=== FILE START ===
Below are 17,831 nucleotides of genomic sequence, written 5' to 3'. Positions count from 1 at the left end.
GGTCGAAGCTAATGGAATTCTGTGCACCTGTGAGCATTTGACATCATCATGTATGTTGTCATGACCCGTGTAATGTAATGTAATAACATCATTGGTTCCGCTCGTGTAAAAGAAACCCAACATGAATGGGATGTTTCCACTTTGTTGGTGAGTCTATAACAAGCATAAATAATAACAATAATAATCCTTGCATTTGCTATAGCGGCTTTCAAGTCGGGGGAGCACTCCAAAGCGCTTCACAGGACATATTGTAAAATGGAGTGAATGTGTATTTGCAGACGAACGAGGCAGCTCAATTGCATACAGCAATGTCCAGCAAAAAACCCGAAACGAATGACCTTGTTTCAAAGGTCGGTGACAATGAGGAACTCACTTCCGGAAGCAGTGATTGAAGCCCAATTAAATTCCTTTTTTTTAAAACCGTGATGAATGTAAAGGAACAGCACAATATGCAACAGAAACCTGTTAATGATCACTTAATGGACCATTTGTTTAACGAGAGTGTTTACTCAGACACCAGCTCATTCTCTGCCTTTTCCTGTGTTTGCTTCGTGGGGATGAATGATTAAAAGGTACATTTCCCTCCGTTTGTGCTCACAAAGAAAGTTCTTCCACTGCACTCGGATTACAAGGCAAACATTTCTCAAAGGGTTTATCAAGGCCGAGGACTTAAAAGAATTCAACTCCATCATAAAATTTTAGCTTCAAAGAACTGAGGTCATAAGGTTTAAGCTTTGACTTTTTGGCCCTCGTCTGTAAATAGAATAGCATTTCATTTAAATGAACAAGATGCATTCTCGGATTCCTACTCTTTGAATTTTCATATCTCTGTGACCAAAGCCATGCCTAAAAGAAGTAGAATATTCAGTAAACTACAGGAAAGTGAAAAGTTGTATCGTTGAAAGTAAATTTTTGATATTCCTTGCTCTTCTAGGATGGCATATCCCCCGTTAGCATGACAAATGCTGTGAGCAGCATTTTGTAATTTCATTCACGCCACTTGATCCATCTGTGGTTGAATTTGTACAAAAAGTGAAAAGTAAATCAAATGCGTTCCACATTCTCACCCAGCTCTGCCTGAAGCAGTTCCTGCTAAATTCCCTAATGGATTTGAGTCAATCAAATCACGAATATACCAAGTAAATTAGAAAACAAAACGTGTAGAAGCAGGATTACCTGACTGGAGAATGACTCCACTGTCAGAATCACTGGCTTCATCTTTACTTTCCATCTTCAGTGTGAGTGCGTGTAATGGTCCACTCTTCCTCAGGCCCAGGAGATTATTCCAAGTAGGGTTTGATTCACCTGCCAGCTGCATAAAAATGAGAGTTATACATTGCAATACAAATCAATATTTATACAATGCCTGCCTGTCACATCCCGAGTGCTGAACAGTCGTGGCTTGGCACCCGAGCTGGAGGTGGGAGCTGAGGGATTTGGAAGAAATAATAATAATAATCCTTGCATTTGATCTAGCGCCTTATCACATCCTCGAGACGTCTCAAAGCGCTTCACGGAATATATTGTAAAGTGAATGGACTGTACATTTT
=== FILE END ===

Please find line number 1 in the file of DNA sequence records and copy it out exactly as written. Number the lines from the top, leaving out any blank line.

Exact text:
Below are 17,831 nucleotides of genomic sequence, written 5' to 3'. Positions count from 1 at the left end.